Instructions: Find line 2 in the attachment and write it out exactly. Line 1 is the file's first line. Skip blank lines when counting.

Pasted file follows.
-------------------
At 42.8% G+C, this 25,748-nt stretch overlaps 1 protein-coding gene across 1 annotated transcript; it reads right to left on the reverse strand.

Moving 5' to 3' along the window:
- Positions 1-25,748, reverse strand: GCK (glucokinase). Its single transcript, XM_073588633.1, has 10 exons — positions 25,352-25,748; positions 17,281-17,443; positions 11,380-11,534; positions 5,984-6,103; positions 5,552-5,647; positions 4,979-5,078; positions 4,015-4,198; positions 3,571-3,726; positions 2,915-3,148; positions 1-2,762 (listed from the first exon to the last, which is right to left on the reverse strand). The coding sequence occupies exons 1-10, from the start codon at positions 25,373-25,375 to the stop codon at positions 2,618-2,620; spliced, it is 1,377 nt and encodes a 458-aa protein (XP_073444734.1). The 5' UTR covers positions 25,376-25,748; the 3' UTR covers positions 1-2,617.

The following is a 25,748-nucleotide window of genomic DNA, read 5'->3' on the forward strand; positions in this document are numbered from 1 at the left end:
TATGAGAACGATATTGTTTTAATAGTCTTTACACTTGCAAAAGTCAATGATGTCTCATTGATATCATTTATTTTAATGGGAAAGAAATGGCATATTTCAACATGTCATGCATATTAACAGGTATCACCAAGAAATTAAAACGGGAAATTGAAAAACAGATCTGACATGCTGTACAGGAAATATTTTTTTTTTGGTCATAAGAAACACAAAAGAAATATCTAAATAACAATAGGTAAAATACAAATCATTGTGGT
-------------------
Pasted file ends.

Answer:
Moving 5' to 3' along the window: